Reliability ROI: How to implement a zero-sum maintenance strategy

Maintain support for your reliability program by showing payback from your efforts.

By Phil Beelendorf, Roquette America Inc.

So you’ve bought into the reliability-based maintenance concept lock, stock, and barrel and have developed a program that includes all of the key elements: planning and scheduling, predictive maintenance, and root-cause failure analysis. But that mountain of cash that all of the leading reliability pundits promised has yet to materialize. Worse, you’re spending more money than when you first started down the road to reliability.

Many organizations, disillusioned by the lack of progress toward their financial targets, end up cutting their fledgling reliability programs and go back to the reactive maintenance model. This ultimately keeps them from reaching best-in-class status in their marketplace. If you find your program in this situation, it might be because you made one crucial mistake: You didn’t follow the money.

Many reliability programs are what I’ll call technology-driven versus money-driven. Reliability leaders focus a great deal of their time and energy searching for the latest breakthrough technology and spend less time crunching numbers. We’ve all been guilty of looking for the “better-built mousetrap.” The problem with this approach is that no matter how technologically advanced the mousetrap is, you still have to place the trap in the right place to catch the mouse. And the mouse in our story is money.

The deck is stacked against the reliability leader, as an ever-growing number of better-built mousetraps are entering the marketplace. An ever-growing army of salespeople is working hard to convince you that their company has the answer to your problem. I’ve got a news flash for you: I have yet to meet an executive who cared one iota about the latest technology, but all of them seem to care a whole lot about money. So if you want to get the type of support that will make your program successful, show them the money.

Don’t get me wrong; there are certain program elements such as planning and scheduling and full utilization of your CMMS that are foundational to successful reliability programs. The payback for these program elements usually lags the initial investment period by anywhere from several months to years. And you need to invest in these foundational elements to be successful. But many other program elements can give you immediate returns on your investment, bringing much-needed cash (i.e., credibility) to your effort. And you can find these hidden gems by following the money and using what I call a zero-sum maintenance strategy.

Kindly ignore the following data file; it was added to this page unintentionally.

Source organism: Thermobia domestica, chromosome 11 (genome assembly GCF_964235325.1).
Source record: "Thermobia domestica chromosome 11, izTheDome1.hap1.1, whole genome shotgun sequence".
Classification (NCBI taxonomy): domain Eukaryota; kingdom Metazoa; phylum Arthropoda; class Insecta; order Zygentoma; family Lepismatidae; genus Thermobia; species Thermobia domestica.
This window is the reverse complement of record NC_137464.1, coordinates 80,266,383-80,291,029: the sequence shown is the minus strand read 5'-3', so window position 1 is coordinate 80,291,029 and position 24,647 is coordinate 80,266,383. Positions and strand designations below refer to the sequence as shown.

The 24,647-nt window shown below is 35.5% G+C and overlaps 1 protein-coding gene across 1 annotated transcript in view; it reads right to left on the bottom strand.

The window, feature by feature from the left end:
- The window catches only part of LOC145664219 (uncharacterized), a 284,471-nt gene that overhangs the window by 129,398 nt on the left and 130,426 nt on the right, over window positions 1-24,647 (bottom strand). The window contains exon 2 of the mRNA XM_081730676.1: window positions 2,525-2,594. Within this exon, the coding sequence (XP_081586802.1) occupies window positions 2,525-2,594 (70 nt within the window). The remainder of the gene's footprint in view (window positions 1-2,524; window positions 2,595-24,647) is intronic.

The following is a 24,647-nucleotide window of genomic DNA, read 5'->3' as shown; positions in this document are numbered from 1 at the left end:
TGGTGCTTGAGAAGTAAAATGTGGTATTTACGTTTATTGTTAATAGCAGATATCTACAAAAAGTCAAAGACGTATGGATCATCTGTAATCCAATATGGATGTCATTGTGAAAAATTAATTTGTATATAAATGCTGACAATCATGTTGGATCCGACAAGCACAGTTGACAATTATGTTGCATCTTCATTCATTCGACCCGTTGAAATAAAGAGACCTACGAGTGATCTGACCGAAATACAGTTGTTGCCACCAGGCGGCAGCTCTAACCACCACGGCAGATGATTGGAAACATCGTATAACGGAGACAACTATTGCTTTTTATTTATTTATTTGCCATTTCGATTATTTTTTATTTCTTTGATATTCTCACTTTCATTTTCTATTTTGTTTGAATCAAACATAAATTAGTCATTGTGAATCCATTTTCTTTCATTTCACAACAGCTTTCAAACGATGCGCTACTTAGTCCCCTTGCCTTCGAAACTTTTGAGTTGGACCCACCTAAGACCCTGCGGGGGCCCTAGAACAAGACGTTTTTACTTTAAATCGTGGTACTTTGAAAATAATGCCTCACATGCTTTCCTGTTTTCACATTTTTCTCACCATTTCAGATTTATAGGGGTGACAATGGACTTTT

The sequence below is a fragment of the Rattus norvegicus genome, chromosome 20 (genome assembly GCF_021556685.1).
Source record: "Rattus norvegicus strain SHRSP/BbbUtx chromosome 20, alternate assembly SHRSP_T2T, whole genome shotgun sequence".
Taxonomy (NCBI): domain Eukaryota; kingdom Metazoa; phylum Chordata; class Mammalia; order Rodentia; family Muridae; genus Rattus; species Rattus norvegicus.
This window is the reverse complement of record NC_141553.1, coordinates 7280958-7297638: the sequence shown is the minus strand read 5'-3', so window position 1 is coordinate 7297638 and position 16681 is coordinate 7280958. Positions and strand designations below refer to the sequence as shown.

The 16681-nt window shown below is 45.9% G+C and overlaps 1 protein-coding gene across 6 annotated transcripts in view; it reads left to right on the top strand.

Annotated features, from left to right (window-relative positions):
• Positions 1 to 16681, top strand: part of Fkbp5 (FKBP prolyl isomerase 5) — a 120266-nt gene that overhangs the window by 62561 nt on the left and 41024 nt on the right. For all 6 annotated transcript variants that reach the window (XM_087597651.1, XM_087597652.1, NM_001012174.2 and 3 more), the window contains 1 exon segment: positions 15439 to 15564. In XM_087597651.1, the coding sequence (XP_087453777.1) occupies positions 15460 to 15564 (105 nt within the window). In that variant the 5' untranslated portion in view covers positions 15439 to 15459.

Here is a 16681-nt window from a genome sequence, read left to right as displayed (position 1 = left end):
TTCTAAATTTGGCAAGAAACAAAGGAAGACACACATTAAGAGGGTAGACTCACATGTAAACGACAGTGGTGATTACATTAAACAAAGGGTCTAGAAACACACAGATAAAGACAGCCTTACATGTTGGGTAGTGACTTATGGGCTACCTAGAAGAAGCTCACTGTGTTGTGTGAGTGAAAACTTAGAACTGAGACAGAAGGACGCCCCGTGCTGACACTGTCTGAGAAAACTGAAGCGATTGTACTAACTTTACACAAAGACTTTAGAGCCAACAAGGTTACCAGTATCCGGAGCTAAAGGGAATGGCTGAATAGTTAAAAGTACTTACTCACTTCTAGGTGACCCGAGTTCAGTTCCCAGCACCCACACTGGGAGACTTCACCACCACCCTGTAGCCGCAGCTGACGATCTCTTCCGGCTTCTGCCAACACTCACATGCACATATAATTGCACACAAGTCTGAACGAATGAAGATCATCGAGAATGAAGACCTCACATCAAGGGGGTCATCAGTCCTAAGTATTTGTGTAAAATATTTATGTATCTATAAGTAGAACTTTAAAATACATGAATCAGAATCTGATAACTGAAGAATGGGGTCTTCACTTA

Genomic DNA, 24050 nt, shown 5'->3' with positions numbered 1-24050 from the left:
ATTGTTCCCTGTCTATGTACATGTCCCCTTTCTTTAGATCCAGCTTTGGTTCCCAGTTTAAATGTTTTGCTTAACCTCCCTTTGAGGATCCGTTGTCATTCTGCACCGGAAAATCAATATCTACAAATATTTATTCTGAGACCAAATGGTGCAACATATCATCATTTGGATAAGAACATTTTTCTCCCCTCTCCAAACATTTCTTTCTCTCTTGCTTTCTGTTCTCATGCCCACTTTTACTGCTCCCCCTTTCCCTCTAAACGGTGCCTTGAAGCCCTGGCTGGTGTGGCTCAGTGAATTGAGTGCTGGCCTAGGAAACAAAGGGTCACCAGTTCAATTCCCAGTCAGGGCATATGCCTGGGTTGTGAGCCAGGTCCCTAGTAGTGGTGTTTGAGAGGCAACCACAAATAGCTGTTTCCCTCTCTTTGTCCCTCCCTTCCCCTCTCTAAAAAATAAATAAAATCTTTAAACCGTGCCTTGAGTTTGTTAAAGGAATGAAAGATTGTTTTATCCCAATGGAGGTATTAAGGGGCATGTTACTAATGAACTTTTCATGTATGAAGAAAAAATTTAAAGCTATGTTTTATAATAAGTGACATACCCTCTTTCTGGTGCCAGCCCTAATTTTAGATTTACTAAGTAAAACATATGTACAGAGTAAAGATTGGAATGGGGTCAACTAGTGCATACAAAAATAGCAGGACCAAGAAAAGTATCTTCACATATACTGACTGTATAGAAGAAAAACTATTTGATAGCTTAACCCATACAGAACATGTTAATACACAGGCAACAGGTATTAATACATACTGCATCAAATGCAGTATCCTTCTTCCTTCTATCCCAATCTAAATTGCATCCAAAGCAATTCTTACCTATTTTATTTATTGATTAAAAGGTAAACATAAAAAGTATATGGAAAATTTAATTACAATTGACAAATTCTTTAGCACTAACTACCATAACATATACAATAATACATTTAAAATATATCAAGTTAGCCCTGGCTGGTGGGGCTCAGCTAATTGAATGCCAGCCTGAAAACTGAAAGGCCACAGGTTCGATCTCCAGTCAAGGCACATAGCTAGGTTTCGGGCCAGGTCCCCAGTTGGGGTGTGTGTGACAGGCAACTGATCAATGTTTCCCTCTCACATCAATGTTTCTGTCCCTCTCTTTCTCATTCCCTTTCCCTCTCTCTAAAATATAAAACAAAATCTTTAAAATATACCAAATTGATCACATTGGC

The principle of employing a zero-sum maintenance strategy is quite simple. It relies on the reliability leader’s ability to recognize that time and money are limited resources. The most-successful leaders learn to focus on the opportunities that present the greatest potential return on their investment. Understanding the cost in both time and money, calculating the potential return on that investment, and then pursuing only the program elements that promise a reasonably high return will ensure that your efforts generate rather than consume cash.

How to get there? The following principles are a starting point.

  1. Learn to do the math.
  2. All maintenance tasks should address a specific failure mode. Use the least-expensive and most-effective task to do the job.
  3. Start with centrifugal pumps.
  4. Use life-cycle cost (LCC) analysis to make decisions.
  5. Look at your PMs.
  6. Don’t forget to explore initiatives that have little or no maintenance payback.

Learn to do the math

First and foremost, teach yourself to always think like an accountant instead of a maintenance professional. This is difficult for most of us; we are hard-wired to solve problems, not crunch numbers. But how many of your decisions actually generate a hard dollar payback? Take your vibration program. Most everyone would agree that a vibration analysis program is essential to any reliability excellence strategy. But ask yourself the following: How much money does your vibration program save? What does it cost to operate? How much equipment should you cover with this technology to maximize the return on investment (ROI)?

I have worked in the corn-milling industry my whole career. A well-known predictive maintenance company developed a benchmark study for the chemical industry that compared profitability with the percentage of equipment covered by a number of the most-widely used predictive maintenance technologies. Early in my career, the company shared with me its study, and insinuated that the chemical industry was a good benchmark for the corn wet-milling industry. The service provider recommended that best-practice companies employ first-quartile equipment coverage levels. Figure 1 shows the percentage of equipment coverage levels by quartile for vibration analysis.